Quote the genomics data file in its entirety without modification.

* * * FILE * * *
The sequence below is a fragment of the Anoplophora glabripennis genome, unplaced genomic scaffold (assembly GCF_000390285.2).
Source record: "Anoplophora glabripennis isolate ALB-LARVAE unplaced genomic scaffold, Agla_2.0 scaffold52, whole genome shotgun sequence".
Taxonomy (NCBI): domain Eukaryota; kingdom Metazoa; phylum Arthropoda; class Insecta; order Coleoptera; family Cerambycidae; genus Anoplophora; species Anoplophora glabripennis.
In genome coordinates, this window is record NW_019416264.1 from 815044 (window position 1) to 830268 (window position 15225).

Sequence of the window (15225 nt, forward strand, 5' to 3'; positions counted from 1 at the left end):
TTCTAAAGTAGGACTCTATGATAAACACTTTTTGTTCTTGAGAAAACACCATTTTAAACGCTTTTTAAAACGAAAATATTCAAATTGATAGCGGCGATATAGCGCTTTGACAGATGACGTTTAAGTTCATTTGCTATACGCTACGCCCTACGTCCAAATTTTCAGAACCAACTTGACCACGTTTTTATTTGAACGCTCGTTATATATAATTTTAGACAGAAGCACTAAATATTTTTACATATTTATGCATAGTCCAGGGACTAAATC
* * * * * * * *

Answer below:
The sequence below is a fragment of the Anoplophora glabripennis genome, unplaced genomic scaffold (assembly GCF_000390285.2).
Source record: "Anoplophora glabripennis isolate ALB-LARVAE unplaced genomic scaffold, Agla_2.0 scaffold52, whole genome shotgun sequence".
Taxonomy (NCBI): domain Eukaryota; kingdom Metazoa; phylum Arthropoda; class Insecta; order Coleoptera; family Cerambycidae; genus Anoplophora; species Anoplophora glabripennis.
In genome coordinates, this window is record NW_019416264.1 from 815044 (window position 1) to 830268 (window position 15225).

Sequence of the window (15225 nt, forward strand, 5' to 3'; positions counted from 1 at the left end):
TTCTAAAGTAGGACTCTATGATAAACACTTTTTGTTCTTGAGAAAACACCATTTTAAACGCTTTTTAAAACGAAAATATTCAAATTGATAGCGGCGATATAGCGCTTTGACAGATGACGTTTAAGTTCATTTGCTATACGCTACGCCCTACGTCCAAATTTTCAGAACCAACTTGACCACGTTTTTATTTGAACGCTCGTTATATATAATTTTAGACAGAAGCACTAAATATTTTTACATATTTATGCATAGTCCAGGGACTAAATC